I’m back! Well, kind of! I am in the middle of teaching a fabulous group of ladies in my Autumn Diploma in Personal Styling in Dublin, busy getting into life in the UK and also busy building a house (that Paul and I may rent out!) in Dublin too So, all in all, I have been doing! I wanted to share something with you guys. I have been an avid follower and have become a bit obsessed with the Irish Times Abroad and the inspiring, sad, happy and reflective stories they share about people whose lives take them away from and in some cases back to the Emerald Isle. If you haven’t read any of the content, you should. It’s mostly very inspiring to share a little part of what people from Ireland go through in living around the world.
Anyhow, having burnt myself out last year after 8 years on the treadmill of my business journey in recessionary Ireland, I was inspired to pack my bags and take off last year (by myself) to Vietnam for an 8 week journey of self discovery (no Eat, Pray Love analogies lol:-). In short, it was amazing. It completely opened my eyes again to the world and the amazing people in it. You get a bit blinkered I think when you are trying to grow a business. I discovered amongst lots of things, that I wanted to change things in my life and I wanted to share my story. Even if it was up until now just with myself, on paper! I used to love to write and of course I’ve had my Stylefish blog. But I haven’t for a long time just sat down and written something personal. And it was lovely. So, here I am sharing with you guys for better or worse a bit of my story and my journey to being in the uk. I would love to know what you think.
Should I share with the Irish Times Abroad??
Flying free, holding on.
It started when I was nine or ten. Sitting excitedly in my wooden dolls house, busy carving out a new business, all the time watching him; my Dad. He would go on to mould my sense of what it felt like to be the boss and work hard. The thrill of creating something new, the excitement when my first imaginary customer bought something ‘I’ was selling. Something I had created in my little dolls house. Nothing in the world beats that magic. The magic of knowing that the drive, ambition and dreams you have in your heart come from such a special place in my childhood.
It happened for real for me in 2009 when I started my own ‘real’ business and nothing since, in the world has beaten that feeling of freedom, or been so hard and terrifying all in the one heart wrenching eight year journey. This journey I have called my ‘flying free’ journey because after all, I gave up my ‘safe’ career to create freedom and income on my own terms, however hard.
Looking back at those years now Ireland and my journey and experiences with my business have become forever rooted in me, in my heart as I start a new chapter living with the man I love in Dorset, sunny south west England. Let me take you back.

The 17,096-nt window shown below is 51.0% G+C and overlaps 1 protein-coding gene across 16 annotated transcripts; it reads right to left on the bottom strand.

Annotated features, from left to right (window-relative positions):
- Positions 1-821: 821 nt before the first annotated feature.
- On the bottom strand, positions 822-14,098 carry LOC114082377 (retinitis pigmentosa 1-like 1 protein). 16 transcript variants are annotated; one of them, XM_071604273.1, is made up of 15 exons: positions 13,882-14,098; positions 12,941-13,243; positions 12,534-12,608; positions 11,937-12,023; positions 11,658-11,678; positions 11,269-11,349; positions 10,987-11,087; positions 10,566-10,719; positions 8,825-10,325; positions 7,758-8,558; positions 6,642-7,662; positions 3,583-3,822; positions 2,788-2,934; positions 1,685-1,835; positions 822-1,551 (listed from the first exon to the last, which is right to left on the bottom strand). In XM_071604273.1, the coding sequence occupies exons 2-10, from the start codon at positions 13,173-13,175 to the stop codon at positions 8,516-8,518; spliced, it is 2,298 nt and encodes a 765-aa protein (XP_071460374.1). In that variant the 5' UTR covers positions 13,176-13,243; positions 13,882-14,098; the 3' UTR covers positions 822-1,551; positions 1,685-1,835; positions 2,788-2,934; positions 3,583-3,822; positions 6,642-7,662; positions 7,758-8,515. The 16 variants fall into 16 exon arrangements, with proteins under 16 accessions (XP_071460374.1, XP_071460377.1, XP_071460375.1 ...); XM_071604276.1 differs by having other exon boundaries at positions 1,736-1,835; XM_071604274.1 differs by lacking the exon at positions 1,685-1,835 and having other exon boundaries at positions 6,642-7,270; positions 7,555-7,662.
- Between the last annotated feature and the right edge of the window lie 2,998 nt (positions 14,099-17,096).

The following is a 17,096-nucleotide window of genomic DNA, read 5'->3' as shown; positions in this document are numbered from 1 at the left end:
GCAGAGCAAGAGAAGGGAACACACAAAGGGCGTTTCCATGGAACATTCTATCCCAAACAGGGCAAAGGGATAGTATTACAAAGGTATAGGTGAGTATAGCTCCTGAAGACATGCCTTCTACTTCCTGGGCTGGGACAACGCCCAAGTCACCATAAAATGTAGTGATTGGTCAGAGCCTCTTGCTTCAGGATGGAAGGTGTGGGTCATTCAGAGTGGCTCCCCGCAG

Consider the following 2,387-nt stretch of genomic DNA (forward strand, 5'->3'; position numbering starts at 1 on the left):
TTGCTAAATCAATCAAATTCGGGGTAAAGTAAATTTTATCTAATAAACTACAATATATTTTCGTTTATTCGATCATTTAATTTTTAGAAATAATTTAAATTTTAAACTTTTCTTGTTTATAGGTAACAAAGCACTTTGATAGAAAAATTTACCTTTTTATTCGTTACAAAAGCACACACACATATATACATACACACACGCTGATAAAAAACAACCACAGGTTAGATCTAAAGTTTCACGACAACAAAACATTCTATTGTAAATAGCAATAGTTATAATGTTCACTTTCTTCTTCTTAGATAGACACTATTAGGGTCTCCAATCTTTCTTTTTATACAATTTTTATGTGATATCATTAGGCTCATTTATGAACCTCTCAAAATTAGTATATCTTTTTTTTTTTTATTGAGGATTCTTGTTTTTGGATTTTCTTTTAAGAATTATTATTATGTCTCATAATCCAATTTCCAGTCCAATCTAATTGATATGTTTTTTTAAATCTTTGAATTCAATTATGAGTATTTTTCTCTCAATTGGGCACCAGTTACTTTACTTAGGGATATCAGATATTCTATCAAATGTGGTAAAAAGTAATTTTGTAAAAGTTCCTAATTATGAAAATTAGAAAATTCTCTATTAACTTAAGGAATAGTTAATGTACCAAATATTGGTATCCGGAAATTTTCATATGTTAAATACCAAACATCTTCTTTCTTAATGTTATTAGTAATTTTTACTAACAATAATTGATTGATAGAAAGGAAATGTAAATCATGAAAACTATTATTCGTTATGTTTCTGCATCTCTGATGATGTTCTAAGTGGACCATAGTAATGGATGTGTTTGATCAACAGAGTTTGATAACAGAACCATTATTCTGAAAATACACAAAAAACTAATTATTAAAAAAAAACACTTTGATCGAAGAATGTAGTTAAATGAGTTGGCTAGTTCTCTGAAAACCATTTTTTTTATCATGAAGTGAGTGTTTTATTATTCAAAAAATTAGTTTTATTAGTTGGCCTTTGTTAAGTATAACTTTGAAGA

I didn’t always know I would do it in real life. The ‘own business’ thing. Not really. Not until I realised my disposition was such that the fear of not doing the thing that scared me was always greater than doing it. That, and the fact that I loved fashion more than life itself (insert memories of sitting on the couch at home with my sister and brother at home, washed, preened and ready for our babysitter, excited as our mum came into the sitting room wafting of beautiful perfume in a black sparkly jumpsuit for a dinner date with my dad). Things were ‘normal’ you might say before this realisation. I got the good steady commerce degree from UCC followed by a career ladder job. So far so steady. Except that’s when I realised flying free and holding on mattered to me, a lot.
It was 2009, Ireland had just been hit by one of the worst economic recessions known and Julie was throwing away her corporate job and company car for a business where my love of fashion and teaching inspired me to create a little brand I called ‘Stylefish’. I mean, up to this point I had my pick of jobs, opportunities and salaries. Surely, making money doing something you loved would be easy, right?
I will never ever forget that feeling I got from teaching my very first styling class, a class I had dreamt of, written, created and filled with wonderful, excited, fashion loving students who all wanted to pay to be in a class ‘I’ was teaching. There was twenty-one of them and they came back every week. For ten weeks. My heart never felt so happy: I made money, I created a website, a brand and a baby that in eight years would become a database of over 3,000 women I had met and taught. It became a passion for teaching bigger and bigger groups. It became a wonderful PR story of hope for small businesses in fashion when I managed to convince Norah Casey, Gavin Duffy and Sean Gallagher to want to invest in Stylefish on Dragons Den in 2011. All I had to give them (literally) was a girl with a dream and they gave me back support, belief and ultimately a brand I owned that was recognised nationally. (This was a particularly high point).